HIV/AIDS Experts, Advocates Meet in New York To Discuss Impact of Disease on State’s Latino Community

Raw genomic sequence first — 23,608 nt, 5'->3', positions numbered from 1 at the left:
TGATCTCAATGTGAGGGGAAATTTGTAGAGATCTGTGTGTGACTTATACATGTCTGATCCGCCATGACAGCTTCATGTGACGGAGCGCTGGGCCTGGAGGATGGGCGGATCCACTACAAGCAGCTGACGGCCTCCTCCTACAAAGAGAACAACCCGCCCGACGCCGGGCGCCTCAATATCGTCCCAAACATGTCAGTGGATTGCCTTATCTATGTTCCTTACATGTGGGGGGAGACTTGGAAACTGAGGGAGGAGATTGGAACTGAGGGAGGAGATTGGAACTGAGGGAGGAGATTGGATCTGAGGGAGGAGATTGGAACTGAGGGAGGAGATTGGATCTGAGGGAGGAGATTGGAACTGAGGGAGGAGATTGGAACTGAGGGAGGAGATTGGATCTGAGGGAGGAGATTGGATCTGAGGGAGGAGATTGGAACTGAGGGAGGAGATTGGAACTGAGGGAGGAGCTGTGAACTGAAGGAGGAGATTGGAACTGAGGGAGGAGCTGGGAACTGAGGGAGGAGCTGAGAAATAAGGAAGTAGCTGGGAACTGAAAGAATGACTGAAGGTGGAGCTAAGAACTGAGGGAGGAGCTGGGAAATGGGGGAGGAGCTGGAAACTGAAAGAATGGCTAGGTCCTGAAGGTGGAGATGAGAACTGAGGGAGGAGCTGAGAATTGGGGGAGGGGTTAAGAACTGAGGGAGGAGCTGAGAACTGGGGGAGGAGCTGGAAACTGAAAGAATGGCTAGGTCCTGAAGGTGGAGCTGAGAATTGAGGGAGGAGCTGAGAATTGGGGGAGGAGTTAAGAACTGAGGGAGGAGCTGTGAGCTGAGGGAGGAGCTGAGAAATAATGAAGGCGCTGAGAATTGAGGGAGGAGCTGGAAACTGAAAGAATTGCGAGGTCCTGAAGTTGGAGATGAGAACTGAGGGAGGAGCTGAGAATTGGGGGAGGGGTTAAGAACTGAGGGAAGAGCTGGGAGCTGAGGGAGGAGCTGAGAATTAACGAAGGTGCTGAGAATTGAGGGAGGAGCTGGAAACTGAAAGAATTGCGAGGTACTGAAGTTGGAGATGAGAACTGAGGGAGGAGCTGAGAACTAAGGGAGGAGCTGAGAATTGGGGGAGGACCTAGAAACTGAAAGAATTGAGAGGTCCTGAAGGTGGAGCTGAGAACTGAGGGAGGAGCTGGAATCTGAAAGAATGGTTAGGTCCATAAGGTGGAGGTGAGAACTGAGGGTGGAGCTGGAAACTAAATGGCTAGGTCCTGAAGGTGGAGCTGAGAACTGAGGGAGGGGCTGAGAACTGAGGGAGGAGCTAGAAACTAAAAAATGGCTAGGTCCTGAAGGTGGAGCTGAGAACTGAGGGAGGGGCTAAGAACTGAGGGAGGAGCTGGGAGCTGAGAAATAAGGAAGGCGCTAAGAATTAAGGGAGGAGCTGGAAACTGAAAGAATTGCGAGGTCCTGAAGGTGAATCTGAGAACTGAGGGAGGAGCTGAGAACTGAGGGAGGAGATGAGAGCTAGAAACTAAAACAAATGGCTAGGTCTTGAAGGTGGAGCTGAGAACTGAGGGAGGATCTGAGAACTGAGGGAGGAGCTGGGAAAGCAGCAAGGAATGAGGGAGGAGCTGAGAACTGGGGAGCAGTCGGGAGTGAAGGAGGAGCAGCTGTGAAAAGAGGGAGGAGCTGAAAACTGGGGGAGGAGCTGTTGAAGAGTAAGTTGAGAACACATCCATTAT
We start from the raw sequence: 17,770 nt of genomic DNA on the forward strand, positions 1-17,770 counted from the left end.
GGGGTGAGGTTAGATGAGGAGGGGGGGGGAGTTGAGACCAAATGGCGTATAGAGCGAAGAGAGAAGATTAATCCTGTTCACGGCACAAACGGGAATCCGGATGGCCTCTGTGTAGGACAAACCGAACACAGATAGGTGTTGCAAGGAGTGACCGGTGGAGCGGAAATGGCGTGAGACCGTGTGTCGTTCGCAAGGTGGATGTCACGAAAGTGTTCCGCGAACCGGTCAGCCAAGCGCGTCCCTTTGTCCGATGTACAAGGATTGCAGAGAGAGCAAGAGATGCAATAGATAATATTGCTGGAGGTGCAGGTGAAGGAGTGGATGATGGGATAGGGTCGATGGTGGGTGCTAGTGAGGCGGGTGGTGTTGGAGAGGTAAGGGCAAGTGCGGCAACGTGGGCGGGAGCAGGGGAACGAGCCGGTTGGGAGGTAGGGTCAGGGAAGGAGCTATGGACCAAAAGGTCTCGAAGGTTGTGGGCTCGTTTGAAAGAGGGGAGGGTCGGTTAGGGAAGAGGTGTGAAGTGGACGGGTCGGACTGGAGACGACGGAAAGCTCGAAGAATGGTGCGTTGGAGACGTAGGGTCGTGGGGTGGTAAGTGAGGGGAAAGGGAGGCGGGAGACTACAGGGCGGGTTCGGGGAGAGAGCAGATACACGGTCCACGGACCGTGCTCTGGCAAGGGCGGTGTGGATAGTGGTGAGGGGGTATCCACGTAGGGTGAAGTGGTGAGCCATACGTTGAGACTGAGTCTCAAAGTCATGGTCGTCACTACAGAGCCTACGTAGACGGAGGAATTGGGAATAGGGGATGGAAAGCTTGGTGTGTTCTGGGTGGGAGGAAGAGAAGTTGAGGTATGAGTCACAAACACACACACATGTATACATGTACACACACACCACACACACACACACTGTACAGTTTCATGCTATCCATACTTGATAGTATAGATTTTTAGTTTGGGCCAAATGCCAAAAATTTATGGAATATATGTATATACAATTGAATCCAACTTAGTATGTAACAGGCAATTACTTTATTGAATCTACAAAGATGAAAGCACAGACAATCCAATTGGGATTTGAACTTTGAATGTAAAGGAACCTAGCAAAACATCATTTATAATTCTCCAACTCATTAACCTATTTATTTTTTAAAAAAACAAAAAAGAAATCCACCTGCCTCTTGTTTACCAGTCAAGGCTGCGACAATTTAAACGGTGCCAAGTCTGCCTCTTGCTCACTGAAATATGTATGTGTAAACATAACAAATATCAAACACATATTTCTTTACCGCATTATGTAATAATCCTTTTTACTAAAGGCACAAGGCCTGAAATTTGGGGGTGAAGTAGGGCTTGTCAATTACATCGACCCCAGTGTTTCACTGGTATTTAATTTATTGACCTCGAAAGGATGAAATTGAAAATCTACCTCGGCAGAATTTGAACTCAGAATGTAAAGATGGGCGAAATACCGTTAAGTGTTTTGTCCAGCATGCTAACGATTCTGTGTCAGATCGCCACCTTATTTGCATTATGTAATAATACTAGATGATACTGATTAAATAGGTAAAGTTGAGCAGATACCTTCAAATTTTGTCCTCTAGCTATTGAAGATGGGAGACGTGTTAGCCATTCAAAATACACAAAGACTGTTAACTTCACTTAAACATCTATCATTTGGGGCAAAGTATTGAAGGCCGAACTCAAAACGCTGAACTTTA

HIV/AIDS experts and advocates are meeting in Albany, N.Y., today and tomorrow to discuss the impact of the epidemic on the state's Latino community, EFE News Service reports. Participants in the meeting, which is called "Reunion Latina 2003: Uniting and Fighting Against AIDS" and was organized by the Latino Commission on AIDS, will exchange information regarding HIV/AIDS prevention and treatment services for Latinos. "The purpose is to share strategies, strengthen our commitment and develop action plans that address the devastation AIDS is wreaking in the Latin community," Guillermo Chacon, commission vice president, said. About 300 doctors, educators, AIDS program administrators, researchers, Latinos living with HIV/AIDS and government officials from the cities of New York, Jersey City, Boston, Chicago and Denver are expected to attend the meeting. "New York Latinos are the hardest-hit in the United States," Chacon said, adding, "We represent 9% of the Hispanic population nationwide but 30% of Hispanic AIDS cases." According to EFE, Hispanics represent 12% of New York's population but 31% of the state's AIDS cases (EFE News Service, 3/11).This is part of the KHN Morning Briefing, a summary of health policy coverage from major news organizations. Sign up for an email subscription.